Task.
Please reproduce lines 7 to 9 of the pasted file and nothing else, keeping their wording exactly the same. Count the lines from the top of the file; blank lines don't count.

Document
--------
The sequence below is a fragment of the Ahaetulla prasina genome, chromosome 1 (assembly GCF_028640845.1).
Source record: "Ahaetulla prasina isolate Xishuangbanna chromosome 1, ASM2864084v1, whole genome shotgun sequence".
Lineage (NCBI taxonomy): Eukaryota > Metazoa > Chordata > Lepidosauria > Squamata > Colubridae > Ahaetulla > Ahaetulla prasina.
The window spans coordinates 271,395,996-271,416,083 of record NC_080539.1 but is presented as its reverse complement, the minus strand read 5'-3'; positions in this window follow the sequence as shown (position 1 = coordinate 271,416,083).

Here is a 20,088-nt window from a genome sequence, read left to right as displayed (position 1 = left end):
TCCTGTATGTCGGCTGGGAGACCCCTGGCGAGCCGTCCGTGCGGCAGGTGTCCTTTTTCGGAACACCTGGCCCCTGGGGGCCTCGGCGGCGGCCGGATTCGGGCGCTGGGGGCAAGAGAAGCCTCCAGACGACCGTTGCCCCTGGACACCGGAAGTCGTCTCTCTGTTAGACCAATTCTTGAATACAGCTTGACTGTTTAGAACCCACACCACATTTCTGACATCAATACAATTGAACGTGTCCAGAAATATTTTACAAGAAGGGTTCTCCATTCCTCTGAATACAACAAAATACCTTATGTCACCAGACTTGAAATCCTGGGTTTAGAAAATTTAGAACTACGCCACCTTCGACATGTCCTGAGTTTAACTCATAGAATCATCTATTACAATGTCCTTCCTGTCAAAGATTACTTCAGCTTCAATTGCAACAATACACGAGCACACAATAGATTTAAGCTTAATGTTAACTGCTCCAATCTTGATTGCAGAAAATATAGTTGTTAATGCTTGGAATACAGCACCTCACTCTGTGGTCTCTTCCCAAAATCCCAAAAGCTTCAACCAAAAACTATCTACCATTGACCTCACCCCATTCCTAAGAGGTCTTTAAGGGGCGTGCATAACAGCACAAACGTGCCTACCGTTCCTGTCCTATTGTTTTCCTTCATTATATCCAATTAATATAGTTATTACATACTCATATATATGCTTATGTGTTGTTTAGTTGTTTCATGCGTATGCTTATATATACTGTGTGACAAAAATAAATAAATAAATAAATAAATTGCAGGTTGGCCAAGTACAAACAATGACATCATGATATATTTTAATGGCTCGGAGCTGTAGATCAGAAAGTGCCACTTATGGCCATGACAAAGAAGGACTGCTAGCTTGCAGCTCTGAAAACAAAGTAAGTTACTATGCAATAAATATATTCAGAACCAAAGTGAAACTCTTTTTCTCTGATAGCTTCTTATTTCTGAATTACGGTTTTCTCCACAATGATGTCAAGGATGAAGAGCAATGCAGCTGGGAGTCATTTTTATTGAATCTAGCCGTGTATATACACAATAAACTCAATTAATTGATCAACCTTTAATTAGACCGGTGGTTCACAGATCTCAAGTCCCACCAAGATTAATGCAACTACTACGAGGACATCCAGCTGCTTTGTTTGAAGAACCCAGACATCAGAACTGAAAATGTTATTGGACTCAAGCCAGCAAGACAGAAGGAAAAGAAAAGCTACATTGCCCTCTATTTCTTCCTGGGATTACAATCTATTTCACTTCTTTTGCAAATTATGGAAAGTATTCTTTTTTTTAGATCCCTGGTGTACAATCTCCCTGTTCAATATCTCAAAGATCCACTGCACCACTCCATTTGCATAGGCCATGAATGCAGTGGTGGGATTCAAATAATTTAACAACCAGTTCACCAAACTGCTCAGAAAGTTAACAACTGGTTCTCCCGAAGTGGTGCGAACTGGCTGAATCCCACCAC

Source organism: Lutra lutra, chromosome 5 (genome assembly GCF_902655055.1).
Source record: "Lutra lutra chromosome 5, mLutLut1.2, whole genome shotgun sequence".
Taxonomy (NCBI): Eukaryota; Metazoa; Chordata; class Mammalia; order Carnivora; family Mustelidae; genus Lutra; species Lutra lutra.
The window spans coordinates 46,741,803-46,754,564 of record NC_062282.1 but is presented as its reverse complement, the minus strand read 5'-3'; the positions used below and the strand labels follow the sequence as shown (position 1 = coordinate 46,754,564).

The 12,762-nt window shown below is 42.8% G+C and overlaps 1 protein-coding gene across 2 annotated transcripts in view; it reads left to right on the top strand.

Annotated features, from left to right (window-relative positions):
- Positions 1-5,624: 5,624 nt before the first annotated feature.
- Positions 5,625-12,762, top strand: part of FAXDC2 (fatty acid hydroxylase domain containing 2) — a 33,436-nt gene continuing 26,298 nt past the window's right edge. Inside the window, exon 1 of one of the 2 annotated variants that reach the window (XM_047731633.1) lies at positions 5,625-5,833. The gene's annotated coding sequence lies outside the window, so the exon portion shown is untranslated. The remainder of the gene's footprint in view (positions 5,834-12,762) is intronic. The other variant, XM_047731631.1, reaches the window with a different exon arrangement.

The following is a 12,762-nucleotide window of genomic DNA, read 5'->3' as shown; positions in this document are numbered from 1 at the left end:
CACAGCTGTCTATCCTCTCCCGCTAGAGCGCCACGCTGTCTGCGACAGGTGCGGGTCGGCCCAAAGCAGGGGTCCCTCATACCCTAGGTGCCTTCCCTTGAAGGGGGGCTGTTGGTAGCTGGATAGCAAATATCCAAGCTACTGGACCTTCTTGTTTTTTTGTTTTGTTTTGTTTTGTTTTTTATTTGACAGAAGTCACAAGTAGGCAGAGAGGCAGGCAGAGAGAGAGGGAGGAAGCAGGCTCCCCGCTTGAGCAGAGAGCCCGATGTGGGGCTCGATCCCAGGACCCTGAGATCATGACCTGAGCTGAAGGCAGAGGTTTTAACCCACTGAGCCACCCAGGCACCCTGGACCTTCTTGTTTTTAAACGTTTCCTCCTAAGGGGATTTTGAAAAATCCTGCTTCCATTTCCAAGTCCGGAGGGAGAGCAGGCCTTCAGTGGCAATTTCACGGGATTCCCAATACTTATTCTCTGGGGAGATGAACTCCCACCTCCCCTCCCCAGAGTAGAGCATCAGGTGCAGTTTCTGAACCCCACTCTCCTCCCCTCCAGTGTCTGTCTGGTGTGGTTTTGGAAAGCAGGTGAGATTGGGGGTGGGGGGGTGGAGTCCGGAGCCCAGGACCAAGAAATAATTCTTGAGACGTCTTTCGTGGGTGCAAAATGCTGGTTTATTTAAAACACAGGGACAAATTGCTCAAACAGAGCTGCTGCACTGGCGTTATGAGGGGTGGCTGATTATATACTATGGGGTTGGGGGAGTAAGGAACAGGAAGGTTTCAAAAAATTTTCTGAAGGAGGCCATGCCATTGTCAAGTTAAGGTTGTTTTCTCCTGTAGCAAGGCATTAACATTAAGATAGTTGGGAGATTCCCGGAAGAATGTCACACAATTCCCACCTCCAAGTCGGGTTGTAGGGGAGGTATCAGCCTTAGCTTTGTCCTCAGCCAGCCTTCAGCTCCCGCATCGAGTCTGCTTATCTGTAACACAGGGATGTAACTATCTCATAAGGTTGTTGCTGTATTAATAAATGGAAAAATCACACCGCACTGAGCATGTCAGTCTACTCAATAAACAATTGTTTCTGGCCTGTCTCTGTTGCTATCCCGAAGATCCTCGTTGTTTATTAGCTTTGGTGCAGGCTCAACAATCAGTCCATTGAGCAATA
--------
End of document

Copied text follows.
Source organism: Lutra lutra, chromosome 5 (genome assembly GCF_902655055.1).
Source record: "Lutra lutra chromosome 5, mLutLut1.2, whole genome shotgun sequence".
Taxonomy (NCBI): Eukaryota; Metazoa; Chordata; class Mammalia; order Carnivora; family Mustelidae; genus Lutra; species Lutra lutra.